London's Pulse: Medical Officer of Health reports 1848-1972

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Kensington 1906

Annual report of the Medical Officer of Health 1906

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76
With reference to (b), the Committee said that—
"The Instruction No. 26 of the Police Orders, dated 12th June, 1906, was not issued with
their approval or authority; but it appears to be founded upon information which was supplied
[by them] to the Commissioner of Police for the Metropolis,"—in circumstances fully set out in
the report—information which may be shortly summarised as being a statement of the steps the
Managers had taken to obtain power for the removal of non-infectious patients, and of the
practice which had gradually grown up of their doing work of this sort. The Committee added
that—"A copy of the Board's regulations for the removal of infectious cases was enclosed [to
the Commissioner], and other information as to the ambulance service was given; and it was
suggested thp,t in the event of the police requiring the services of a horsed ambulance, they
should apply for one in the same way as they would if one were required for an infectious case."
The Commissioner, on the 80th May—
"Forwarded a copy of the draft Order which was intended to give effect to the arrangement
above suggested, and asked for any observations which the Board might have to make in
reference thereto."
The Commissioner was informed (let June, 1906) that the Chairman of the Ambulance
Committee "had no observations to make on the copy draft Order," which is appended to the
Committee's report. It reads as follows:—
METROPOLITAN POLICE OFFICE.
Police Orders. Tuesday, 12th June, 1906.
Accidents, Ambulances, etc. (G.O., Sec. XXVII.) Revised pars. 26 to 30.
Horse Ambulances for the Conveyance of Persons suffering from Severe Injury or Illness.
26. The ambulance service of the Metropolitan Asylums Board is available within the
County of London for the general convenience of the public requiring urgent treatment at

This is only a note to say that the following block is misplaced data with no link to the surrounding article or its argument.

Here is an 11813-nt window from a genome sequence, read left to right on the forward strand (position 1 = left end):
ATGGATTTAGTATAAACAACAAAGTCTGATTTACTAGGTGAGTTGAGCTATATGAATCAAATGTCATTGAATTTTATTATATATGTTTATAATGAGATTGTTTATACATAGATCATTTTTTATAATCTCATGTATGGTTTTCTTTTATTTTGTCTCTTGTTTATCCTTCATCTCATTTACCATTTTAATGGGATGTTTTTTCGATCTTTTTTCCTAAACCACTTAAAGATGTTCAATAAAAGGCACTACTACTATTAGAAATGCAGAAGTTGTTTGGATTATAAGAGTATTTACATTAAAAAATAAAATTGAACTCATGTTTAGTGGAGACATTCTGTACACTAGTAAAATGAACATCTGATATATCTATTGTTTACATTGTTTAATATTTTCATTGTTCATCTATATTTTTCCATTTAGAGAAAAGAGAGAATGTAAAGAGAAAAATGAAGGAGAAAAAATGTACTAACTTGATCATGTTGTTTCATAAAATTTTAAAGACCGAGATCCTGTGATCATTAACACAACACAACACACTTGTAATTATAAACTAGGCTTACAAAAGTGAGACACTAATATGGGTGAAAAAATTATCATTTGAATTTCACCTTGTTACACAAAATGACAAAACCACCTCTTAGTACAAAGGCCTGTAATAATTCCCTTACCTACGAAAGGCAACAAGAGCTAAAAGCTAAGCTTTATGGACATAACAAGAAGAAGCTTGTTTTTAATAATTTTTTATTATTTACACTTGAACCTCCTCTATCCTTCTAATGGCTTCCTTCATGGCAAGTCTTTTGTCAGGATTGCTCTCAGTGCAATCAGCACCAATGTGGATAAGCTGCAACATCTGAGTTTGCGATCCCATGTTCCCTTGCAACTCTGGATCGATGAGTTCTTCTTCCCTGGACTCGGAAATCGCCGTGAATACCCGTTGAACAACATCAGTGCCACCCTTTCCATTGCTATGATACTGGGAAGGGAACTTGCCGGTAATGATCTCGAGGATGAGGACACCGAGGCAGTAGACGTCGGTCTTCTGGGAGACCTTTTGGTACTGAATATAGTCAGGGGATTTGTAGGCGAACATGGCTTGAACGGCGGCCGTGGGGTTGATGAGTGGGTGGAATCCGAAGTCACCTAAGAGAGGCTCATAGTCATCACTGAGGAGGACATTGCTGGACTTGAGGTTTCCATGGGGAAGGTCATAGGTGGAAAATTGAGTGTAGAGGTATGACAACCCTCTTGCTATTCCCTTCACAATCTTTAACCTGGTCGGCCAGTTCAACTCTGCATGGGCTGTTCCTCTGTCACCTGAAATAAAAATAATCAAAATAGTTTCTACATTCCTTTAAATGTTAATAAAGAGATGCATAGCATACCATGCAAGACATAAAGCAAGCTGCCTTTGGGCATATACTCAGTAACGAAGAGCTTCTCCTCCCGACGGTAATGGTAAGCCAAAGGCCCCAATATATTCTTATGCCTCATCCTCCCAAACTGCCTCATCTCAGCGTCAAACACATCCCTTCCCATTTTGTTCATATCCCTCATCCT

hospitals and other places, in cases of serious injury or illness, other than an infectious disease
for which tho Board have provided other ambulances.
27. Responsible persons making applications to police are to be informed that the Board's
charge is 7s. 6d. for each single journey, which includes the services of a male attendant (to
assist in carrying the patient) as well as the driver, where the patient is over 12 years of age.
One person may accompany the patient to the hospital or other destination, and such person
may be conveyed back to the patient's residence without further charge.
28. Every facility is to be afforded by police to cause an ambulance to be sent with the
least possible delay to any place where its services may be required, and this may be most
expeditiously accomplished by making application"— [as in the case of an application under
the Board's regulations for the removal of an infectious case; the addresses of the several
ambulance stations, the telephone numbers, &c., being given.]
29. Unless the ambulance is used for police purposes, expenses are not to be incurred,
except in necessitous cases of urgent need, nor is it to be accompanied by police.
30. Particulars of any application are to be entered in the Occurrence Book.
The above report of the Ambulance Committee, submitted by order of the Board, was
"received," but no action was taken upon it. The Police Order has, I understand, not been
rescinded, nor modified in any way, nor was it objected to by the Managers, who are continuing
their beneficent work of removing urgent non-infectious cases.
The action of the Corporation with respect to the provision of an ambulance service for
street accidents in the City, was referred to in more than one of my monthly reports, and it is only
necessary now to state that motor vehicles are to be employed, and one has been provided. It was
expected that the service would have come into operation in the month of February, 1907. It will
not be much further delayed.
It may be mentioned that the Asylums Board are giving experimental trial to motor traction
for ambulance purposes, and it is stated that a motor ambulance worked satisfactorily throughout
the past year, having effected a large number of removals of patients with safety, comfort, and
expedition. Should the mechanical service be ultimately adopted in its entirety, instead of 120
horsed ambulances, probably half that number of motor vehicles would suffice for all purposes,
including a street accident service, should the Asylums Board be constituted the ambulance
authority for the Metropolis.
The Council may be reminded that the Conference of representatives of the Sanitary
Authorities, on the Public Health (London) Act, 1891, convened by the County Council, and held
at the County Hall, in July, 1904, unanimously adopted the following resolutions with regard to
"Metropolitan Ambulance Service":—


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